Hot answers tagged devorim
The Alshich explains that Moshe was "testing the waters" to see how the Jews would react to his rebuke. After he had established that they were accepting his hinted reproach humbly and with love, he continued to rebuke them in a more open way.
The first Rashi in Parshat Masei mentions that Israel had 14 journeys during the first year until they arrived at Ritmah (which is Kadesh Barne'a). Then they wandered for 38 years where they had 20 journeys. Then, the final year there were 8 journeys after Aharon died as they went into the land. The 40 years of wandering in the desert retroactively include ...
The source for those who begin one verse earlier is the Eishel Abraham of Butatach (Siman 138) who explains that this is because the custom is to chant the verse "Eicha Esa Levadi" in the same tune as Megillas Eicha and it is therefore considered a "tochecha" (reproach) and we do not begin an Aliyah negatively. See also the Likutey Maharich (3:52:1) who ...
The Darash Moshe answers your question. He says the generation that did these sins had already died out. The people he was talking to were their children. He was warning them that they too had the capability to perpetrate these sins and hadn't worked on themselves to rid themselves of the disgusting traits that lead to those sins. This type of rebuke is not ...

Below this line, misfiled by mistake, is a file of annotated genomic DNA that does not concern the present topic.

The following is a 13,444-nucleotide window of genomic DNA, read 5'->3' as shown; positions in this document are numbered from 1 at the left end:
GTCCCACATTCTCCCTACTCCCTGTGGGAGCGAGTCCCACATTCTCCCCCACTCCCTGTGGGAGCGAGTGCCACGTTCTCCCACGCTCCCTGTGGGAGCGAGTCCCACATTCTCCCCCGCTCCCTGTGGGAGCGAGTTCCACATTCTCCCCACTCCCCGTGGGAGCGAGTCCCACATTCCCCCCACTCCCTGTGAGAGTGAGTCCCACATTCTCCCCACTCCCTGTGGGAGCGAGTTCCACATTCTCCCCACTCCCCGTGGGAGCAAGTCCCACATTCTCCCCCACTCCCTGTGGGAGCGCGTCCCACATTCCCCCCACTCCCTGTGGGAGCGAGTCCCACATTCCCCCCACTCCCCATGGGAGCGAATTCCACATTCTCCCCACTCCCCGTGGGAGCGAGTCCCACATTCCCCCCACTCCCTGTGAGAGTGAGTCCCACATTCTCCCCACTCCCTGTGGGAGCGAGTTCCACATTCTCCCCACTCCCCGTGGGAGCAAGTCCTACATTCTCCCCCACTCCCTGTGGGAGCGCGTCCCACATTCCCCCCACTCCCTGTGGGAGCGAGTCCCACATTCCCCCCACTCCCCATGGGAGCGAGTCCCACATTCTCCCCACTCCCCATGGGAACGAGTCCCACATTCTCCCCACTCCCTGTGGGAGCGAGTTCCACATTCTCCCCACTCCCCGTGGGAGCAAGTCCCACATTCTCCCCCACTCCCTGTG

The grammarian's answer is that cholam and shuruk are interchangeable. So writes Radak, Ben-Zev, and one of today's greatest Hebrew grammarians, R. Meir Mazuz. Why one is chosen in one instance and the other in another is simply a matter of style. Interestingly, R. Yosef Bechor Shor interprets "מול" here as "to cut" as it is used most often in reference to ...
The Golden Calf icon seems to be associated with Hashem. Aharon, Jeroboam, and Jehu (all of whom create or, in Jehu's case, do not destroy, calf-idols) never mention any other god in connection with their actions. In fact they all present themselves as worshiping Hashem, albeit in a way that the Torah disproves of.
One of the reasons the Or HaChaim gives on that pasuk in parshas Pinchas for the piska in the middle of the passuk is those words 'and it was after the plague' serve one purpose for the preceding parsha and another purpose for the upcoming parsha. This reasoning would apply to the passuk in Devarim as well. 'They turned to pass the way of the desert of ...
The Rambam (Malachim U'Milchamos 1:2) says that the Mitzvah of destroying Amalek only applies once a King is appointed, and a King is only appointed after they have conquered the land. So the need for armaments would not have been then, but rather only later.
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